President Bush was subjected to that kind of scrutiny when he decided on the Iraq surge and Obama or a hypothetical Huntsman should receive at least an equivalent level. Presidents should get that scrutiny even if they are simply following the advice of their generals, but they should for certain expect it when they take a course that the military has advised as especially risky.
Perhaps that is the spirit that gave rise to the second civil-military squib that caught my eye: Fred Kagan’s sharp critique of President Obama’s handling of military advice.
Kagan has an interesting vantage point. He was one of the earliest advocates of the Iraq surge, and in that capacity a trenchant critic of the Bush administration in 2005-2006. Ironically, his critique back then was that President Bush was heeding his commanders too well, for they resisted the idea of a surge and favored hastening the stand-up/stand-down strategy the surge replaced.
Kagan provides rhetorical cover for his earlier incarnation:
"Commanders are all imperfect, of course. Some may mistakenly put interests other than those of accomplishing the orders they’ve been given ahead of their duty. More often, commanders may offer advice or make decisions or judgments with which the president disagrees. And the president, in those cases, has the right to overrule his commanders."
But the thrust of his argument goes in the opposite direction:
"But, if a president finds himself repeatedly overruling or rejecting the advice of commanders he himself has selected, his own judgment must start to come into question. Is he such a bad judge of character and capability that he cannot see the quality of officers he selects for command before he selects them? Is he so weak a leader that he allows choices for senior military positions to be made by default? Or is something else at work entirely? If the president, as commander in chief, rejects the advice of his field commanders and senior staff and chooses another course of action for military operations, on the basis of what planning and judgment does he do so?"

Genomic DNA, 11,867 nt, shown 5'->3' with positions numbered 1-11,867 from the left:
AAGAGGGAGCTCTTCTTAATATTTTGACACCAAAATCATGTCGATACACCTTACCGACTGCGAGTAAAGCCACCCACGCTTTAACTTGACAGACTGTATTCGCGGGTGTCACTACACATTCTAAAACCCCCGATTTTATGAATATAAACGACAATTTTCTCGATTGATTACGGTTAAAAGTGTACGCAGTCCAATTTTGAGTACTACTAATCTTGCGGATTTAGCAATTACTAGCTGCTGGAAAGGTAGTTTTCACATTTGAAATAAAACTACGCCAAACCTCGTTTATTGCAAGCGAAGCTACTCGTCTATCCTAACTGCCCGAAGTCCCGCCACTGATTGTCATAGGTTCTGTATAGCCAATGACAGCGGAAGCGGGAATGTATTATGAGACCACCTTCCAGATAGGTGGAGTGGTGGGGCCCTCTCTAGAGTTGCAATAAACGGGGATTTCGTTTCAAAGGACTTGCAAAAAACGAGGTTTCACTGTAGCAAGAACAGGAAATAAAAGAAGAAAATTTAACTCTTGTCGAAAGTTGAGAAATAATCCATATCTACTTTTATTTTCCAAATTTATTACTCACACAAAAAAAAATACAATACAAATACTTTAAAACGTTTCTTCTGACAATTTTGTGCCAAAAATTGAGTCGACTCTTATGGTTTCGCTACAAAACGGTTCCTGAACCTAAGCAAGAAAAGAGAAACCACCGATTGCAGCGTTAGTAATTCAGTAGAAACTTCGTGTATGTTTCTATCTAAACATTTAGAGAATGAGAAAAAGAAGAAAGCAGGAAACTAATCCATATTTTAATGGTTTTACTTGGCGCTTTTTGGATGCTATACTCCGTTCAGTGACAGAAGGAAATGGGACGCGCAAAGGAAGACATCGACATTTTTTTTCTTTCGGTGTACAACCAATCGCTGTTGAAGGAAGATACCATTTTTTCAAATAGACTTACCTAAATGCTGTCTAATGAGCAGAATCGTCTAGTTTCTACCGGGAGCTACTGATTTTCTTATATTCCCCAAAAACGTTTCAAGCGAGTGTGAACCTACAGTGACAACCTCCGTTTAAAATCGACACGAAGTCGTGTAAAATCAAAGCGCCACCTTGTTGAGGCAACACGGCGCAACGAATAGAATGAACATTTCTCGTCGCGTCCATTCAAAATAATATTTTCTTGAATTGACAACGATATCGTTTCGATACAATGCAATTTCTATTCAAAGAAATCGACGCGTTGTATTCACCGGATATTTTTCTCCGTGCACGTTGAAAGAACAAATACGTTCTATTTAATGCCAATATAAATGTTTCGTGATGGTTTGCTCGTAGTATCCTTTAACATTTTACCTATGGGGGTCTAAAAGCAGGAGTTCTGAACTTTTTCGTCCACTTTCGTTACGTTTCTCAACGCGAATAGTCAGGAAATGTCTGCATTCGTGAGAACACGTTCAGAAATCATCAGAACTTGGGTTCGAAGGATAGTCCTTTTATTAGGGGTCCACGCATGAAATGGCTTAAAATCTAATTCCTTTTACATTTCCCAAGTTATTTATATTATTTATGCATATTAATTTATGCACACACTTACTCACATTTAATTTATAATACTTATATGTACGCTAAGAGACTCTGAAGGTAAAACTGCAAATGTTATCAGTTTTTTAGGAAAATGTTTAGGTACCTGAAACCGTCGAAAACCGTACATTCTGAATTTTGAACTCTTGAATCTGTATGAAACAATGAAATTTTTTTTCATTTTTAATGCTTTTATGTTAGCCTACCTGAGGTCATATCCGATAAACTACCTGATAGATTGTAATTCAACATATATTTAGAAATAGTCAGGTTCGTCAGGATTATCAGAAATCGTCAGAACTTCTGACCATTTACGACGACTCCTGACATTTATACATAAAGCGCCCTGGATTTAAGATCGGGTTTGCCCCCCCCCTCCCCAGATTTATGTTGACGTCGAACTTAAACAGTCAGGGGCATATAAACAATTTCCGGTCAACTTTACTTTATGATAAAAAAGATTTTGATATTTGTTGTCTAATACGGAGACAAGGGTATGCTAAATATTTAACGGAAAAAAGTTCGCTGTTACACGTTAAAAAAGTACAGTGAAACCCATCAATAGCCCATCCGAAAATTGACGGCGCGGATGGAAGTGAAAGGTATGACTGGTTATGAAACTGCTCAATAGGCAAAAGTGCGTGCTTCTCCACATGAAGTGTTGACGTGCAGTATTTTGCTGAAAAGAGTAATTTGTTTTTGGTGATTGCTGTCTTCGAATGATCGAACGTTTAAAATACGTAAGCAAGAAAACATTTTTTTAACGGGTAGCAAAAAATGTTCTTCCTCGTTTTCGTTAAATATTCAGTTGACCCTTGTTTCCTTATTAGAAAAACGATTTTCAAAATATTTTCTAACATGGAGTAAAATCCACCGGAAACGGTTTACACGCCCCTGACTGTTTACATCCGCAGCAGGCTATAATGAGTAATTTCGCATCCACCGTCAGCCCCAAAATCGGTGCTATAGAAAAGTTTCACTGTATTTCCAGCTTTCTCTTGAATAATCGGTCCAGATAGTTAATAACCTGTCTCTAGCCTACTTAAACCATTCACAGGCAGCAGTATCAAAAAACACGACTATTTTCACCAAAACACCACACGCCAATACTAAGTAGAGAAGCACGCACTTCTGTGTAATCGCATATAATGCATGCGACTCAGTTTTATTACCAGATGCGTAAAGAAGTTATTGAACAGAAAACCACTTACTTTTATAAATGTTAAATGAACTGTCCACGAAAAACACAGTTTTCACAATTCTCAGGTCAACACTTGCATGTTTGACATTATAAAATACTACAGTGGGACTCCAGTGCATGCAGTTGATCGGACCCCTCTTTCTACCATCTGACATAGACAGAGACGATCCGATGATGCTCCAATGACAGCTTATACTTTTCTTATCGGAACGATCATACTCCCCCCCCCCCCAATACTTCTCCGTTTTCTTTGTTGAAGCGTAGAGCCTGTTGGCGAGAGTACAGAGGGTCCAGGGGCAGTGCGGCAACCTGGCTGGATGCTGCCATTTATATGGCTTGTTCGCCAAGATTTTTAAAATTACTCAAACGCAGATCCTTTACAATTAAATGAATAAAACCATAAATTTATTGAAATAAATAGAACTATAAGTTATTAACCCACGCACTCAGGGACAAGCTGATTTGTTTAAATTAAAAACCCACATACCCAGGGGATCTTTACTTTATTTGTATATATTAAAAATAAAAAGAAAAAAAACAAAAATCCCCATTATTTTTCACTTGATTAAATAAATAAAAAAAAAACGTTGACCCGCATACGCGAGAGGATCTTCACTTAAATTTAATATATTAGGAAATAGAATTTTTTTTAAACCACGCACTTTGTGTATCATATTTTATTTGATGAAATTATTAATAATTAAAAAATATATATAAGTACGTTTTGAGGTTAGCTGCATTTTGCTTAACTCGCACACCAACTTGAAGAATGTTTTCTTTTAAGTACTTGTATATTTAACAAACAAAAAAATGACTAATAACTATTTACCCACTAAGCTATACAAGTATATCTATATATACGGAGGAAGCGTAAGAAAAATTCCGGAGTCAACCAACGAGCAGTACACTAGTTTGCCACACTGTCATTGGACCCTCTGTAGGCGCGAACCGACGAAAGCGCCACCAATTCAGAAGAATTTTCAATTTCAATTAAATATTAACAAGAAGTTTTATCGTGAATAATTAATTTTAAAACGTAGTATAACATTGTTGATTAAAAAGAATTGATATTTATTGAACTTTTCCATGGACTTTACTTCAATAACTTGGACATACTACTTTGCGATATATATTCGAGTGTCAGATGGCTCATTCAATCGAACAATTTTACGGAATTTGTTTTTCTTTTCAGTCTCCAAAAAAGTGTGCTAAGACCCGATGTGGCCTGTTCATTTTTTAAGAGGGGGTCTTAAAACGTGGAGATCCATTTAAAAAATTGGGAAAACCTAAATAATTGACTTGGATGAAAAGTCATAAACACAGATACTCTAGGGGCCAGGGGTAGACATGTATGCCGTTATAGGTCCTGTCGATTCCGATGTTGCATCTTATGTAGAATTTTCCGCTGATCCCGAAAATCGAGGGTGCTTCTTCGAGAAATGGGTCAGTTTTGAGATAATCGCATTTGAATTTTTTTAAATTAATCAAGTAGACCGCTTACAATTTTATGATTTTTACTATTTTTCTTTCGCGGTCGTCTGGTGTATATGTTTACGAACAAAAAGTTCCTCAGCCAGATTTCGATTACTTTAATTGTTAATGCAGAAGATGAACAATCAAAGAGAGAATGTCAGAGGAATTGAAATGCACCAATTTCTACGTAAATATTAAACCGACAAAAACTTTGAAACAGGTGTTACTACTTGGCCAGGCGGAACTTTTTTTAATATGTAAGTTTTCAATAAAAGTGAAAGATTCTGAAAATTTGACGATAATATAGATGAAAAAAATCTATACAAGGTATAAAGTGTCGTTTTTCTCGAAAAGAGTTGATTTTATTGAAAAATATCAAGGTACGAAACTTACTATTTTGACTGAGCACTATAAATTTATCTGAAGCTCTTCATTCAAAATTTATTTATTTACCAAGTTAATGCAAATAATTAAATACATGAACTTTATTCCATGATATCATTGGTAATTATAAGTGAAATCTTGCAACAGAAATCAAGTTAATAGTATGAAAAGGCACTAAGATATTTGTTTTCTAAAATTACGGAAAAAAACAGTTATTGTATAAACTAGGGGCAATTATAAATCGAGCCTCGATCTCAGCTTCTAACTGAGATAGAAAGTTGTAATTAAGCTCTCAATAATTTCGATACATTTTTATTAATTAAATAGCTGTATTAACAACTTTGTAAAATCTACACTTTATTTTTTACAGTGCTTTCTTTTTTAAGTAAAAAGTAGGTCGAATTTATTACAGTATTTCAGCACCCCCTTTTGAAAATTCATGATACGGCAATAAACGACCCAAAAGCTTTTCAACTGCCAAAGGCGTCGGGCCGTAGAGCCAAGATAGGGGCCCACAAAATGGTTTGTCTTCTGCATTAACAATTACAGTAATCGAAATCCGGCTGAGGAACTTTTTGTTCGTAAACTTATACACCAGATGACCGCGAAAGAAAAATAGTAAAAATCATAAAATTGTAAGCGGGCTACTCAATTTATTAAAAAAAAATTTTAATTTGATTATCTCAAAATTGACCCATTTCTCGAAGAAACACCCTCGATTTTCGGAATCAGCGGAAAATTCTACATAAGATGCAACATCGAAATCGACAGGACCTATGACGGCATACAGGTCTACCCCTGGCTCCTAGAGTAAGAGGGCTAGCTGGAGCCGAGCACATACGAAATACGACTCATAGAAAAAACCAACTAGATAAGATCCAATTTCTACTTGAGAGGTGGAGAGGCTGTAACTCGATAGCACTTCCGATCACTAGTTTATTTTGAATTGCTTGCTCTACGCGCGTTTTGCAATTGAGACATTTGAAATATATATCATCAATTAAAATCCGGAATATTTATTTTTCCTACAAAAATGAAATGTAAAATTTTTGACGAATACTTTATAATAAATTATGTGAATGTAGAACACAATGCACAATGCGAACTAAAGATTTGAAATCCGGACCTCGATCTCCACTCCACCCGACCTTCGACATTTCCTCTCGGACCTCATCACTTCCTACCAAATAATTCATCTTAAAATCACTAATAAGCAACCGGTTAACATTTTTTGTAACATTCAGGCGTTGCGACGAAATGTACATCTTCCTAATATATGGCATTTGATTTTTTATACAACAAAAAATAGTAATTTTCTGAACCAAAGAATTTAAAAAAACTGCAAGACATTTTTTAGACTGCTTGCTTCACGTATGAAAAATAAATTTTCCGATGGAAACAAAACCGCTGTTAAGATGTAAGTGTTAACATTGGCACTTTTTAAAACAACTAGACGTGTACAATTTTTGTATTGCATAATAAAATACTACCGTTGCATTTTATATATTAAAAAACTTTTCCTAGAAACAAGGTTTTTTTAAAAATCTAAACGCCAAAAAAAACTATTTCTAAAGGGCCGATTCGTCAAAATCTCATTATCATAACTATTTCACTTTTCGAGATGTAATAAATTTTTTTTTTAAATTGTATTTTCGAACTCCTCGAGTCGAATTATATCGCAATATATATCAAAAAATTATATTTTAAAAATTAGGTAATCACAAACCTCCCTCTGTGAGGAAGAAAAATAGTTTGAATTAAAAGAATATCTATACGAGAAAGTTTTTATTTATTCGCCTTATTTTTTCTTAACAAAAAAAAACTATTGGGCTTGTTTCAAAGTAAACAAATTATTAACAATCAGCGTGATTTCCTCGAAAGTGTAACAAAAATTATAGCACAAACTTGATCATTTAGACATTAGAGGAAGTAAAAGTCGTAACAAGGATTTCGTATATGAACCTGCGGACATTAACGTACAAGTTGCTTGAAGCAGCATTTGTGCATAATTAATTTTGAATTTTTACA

I think Kagan goes too far in this direction. Kagan’s critique of Obama’s policies is spot-on, but I think framing it in terms of civil-military relations undermines his argument.
It is a mistake to emphasize the fact that Obama chose those commanders, as if this gives Obama special obligation to heed their advice. That is a recipe for further politicizing the selection process, increasing the incentives for White House politicos to vet military candidates to ensure that they will always tailor their recommendations to what the president already wants.
It is also a mistake to imply that the president is unfit for office if he crosses some small threshold for overruling generals — as if there was a three-strikes-and-you’re-out standard. Because theater commanders have a necessarily parochial perspective — rightly focusing on winning the war in their theater and not weighing that war against broader strategic concerns (such as the deficit or threats in other theaters) — we should expect that their recommendations get revised or even rejected by higher authorities on a fairly regular basis. Frankly, I worry more about the opposite situation, where theater commanders are so afraid of being second-guessed that they trim their advice accordingly; the Obama administration has a problematic record on exactly this point, as when the National Security Advisor went to Afghanistan in 2009 to tell the troops not to ask Obama for additional troops.
And it is a mistake to put "overruling the generals" at the center of the critique. Obama’s national security policies and decisions warrant critical scrutiny, but on their own terms, not simply or even primarily because they run contrary to certain military advice.
However, what really concerns me about his piece is that Kagan may not simply be speaking for himself. He is exceptionally well-sourced in both the Iraq and Afghanistan theaters, and so may be articulating a view that is widely held among the military. To a certain extent, it would be surprising if this were not true. Given Obama’s positions on Iraq, Afghanistan, and defense cuts, I would be surprised if the senior brass were not chafing a bit. But even though frustration would be understandable, it would be a mistake to further stoke it, especially publicly.
The place to air these concerns is privately to the president. Perhaps it is time for an off-the-record town-hall meeting with senior military leaders. The president should always hear his generals, even if he doesn’t always heed them.
Peter D. Feaver is a professor of political science and public policy at Duke University, where he directs the Program in American Grand Strategy.